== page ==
As the violence spins out of control around Syria, Israel is stepping up security measures along the ceasefire line with its northern neighbor. Israeli troops are on high alert. And the military is reinforcing the fence that divides Syria from the Israeli-controlled Golan Heights.
Israel is worried that refugees — or militants — might try to cross the dividing line into the Golan. Meanwhile, much of the local population in the Golan Heights is watching events in Syria with deep anxiety for different reasons altogether.
White-haired, 58 year-old Sameh Ayoub has been riveted by the news from Syria for months. He spent much of his youth in Damascus, before moving back to his parents' home village of Majdel Shams here in the Golan Heights. Ayoub said it's been heart wrenching to see his national homeland descend into bloody chaos. And what has been more disturbing, he said, is that this week, he has literally been able to hear the fighting going on across the ceasefire line. He knows some of the residents there personally.
Before 1967, when Israel took control of the Golan Heights, people in the villages just across the ceasefire line were neighbors with Majdel Shams. Now, "we just dream about the children, about the families," Ayoub said. "Why? What they do?"
Like many of the Druze Arabs living on the Israeli side of the ceasefire line, Ayoub thinks of himself as Syrian through and through. But he is disgusted with the violence that the Syrian government has unleashed on its own people. Standing on the roof of his home, pointing toward Syria, Ayoub said it is disturbingly ironic how the Syrian government has been telling anyone who would listen about Israel's destruction of the Syrian village of Quneitra after the 1973 war.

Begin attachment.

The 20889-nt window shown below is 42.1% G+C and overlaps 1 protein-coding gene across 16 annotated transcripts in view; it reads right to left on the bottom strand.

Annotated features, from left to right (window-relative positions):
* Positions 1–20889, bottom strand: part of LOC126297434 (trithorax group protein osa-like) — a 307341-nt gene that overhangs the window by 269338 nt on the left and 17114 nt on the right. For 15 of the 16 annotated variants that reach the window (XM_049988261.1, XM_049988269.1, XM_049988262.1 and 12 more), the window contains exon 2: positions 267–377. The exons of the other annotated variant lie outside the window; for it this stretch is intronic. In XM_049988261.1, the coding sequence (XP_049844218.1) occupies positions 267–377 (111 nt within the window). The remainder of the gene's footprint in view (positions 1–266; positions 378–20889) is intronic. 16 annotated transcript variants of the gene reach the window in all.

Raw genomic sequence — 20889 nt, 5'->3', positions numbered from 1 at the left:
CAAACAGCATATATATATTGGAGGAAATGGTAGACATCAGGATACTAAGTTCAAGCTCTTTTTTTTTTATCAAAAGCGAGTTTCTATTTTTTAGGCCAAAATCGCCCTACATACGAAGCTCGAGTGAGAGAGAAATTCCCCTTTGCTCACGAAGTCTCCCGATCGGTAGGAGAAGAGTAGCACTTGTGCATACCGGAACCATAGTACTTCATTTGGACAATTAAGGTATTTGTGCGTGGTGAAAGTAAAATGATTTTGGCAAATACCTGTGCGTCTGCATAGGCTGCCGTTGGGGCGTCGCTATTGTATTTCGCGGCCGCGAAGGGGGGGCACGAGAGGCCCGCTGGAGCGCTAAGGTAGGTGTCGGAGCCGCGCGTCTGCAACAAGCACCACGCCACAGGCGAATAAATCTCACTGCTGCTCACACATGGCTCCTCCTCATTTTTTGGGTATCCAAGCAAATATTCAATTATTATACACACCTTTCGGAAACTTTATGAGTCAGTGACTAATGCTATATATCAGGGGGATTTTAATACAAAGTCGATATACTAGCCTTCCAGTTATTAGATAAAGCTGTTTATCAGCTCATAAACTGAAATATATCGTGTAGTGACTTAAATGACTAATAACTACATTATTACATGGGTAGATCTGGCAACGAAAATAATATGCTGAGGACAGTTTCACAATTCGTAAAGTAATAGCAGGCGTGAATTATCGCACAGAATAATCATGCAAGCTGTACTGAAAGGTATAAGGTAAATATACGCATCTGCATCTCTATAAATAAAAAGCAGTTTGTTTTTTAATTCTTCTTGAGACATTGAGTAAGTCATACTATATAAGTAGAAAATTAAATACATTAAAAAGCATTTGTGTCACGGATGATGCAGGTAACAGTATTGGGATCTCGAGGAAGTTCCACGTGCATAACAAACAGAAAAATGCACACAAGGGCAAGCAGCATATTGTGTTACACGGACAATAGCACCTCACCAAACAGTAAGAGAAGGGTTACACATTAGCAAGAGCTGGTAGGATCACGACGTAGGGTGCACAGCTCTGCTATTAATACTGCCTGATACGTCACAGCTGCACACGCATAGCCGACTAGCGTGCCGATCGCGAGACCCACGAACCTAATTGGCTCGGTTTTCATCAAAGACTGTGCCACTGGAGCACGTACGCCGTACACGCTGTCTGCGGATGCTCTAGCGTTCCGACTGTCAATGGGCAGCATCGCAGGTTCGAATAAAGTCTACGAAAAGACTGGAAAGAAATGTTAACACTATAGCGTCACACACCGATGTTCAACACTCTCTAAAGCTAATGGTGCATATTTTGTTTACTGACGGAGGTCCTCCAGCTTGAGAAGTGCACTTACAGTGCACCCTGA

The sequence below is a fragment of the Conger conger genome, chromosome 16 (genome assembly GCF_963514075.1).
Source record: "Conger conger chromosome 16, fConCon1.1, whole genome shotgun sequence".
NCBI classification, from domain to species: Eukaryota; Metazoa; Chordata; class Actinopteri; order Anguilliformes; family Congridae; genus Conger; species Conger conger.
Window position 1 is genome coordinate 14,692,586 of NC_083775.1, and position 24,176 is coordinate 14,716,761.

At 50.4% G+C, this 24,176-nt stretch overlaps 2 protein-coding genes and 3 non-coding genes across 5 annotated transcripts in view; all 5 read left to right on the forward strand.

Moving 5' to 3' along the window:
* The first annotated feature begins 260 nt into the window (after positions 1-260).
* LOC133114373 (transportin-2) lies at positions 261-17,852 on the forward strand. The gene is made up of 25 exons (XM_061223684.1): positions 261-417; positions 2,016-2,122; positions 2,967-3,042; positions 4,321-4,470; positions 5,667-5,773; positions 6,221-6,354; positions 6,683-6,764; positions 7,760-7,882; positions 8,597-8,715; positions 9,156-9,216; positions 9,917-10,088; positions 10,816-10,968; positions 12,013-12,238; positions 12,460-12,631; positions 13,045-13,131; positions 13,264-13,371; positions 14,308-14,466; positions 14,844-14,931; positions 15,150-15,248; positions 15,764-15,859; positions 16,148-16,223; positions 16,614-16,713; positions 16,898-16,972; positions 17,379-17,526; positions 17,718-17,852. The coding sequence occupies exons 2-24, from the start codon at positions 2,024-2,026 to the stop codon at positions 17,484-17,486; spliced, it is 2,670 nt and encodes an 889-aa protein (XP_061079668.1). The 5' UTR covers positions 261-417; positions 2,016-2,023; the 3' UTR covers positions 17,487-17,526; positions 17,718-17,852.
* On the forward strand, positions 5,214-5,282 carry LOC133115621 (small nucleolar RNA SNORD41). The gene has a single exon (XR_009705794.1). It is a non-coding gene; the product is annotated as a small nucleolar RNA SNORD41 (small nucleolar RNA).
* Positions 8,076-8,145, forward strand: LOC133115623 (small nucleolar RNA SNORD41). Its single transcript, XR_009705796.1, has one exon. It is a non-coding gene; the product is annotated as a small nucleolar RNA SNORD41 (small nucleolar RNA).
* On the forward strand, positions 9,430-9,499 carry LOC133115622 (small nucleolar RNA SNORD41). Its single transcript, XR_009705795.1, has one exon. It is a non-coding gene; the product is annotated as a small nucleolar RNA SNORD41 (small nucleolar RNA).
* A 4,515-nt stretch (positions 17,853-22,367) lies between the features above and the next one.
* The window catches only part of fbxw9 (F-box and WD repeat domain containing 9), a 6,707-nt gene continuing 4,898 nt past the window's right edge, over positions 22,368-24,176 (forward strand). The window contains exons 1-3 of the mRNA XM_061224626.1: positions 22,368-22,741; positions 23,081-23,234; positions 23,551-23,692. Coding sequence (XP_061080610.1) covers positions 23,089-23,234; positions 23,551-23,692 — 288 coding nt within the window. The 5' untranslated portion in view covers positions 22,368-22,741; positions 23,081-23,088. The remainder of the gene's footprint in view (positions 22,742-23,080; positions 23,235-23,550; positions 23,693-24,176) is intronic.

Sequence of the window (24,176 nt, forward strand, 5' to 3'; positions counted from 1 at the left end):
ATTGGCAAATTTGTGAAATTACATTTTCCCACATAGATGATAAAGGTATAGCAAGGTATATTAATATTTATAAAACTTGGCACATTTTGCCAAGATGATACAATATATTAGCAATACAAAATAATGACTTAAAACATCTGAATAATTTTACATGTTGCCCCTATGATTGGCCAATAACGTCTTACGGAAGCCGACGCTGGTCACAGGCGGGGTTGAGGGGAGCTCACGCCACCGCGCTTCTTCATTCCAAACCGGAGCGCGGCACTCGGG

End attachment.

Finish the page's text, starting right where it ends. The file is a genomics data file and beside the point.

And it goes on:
"Now, how many villages and towns [have been] damaged," Ayoub said, "by the [Syrian] regime without any [mercy]?"
Ayoub has relatives still living in Damascus, including his brother. They stay in touch through Skype and email, but Ayoub said they try to be careful about what they say, because they're never sure who might be listening. But Ayoub told me that he has no doubt about who the good guys are in this conflict. They are the rebels fighting to overthrow the Assad regime, he said.
But things are complicated here. This tight-knit community of about 20,000 Arab Druze living in the Israeli-occupied Golan Heights is bitterly divided over what is happening in Syria.
A local pharmacist, Gandi Kalouni told me that what is going on in Syria right now is a regional war between the government of Bashar Al-Assad and foreign-funded terrorists allied with Al Qaeda.
"Wait and see who will go," Kalouni told me from behind the counter of his drug store. "Sarkozy in France is gone, same with Berlusconi in Italy. Obama will soon be gone too," he said. "But Assad will stay in power because the people of Syria want him to."
Every Friday, members of the Druze community in the Golan have been coming out to show their support — for and against — the Syrian revolution. Last week, rivals groups face off against each other in a confrontation.
So far, there have only been a few violent incidents between opposing groups in the Golan. But human rights activist Salman Fakheraldeen said he is worried about things getting out of hand.
"It's a very small number of people in the Golan," Fakheraldeen said during an interview at his office. "Most of us are relatives."
The name of the game here, Fakheraldeen said, "is to educate ourselves to accept others while they are different."
Fakheraldeen said the Syrian community in the Israeli occupied Golan Heights might be physically cut off from events in Syria. But the conflict has already infected the population here. Now, he said, people need to come together to keep things from getting worse.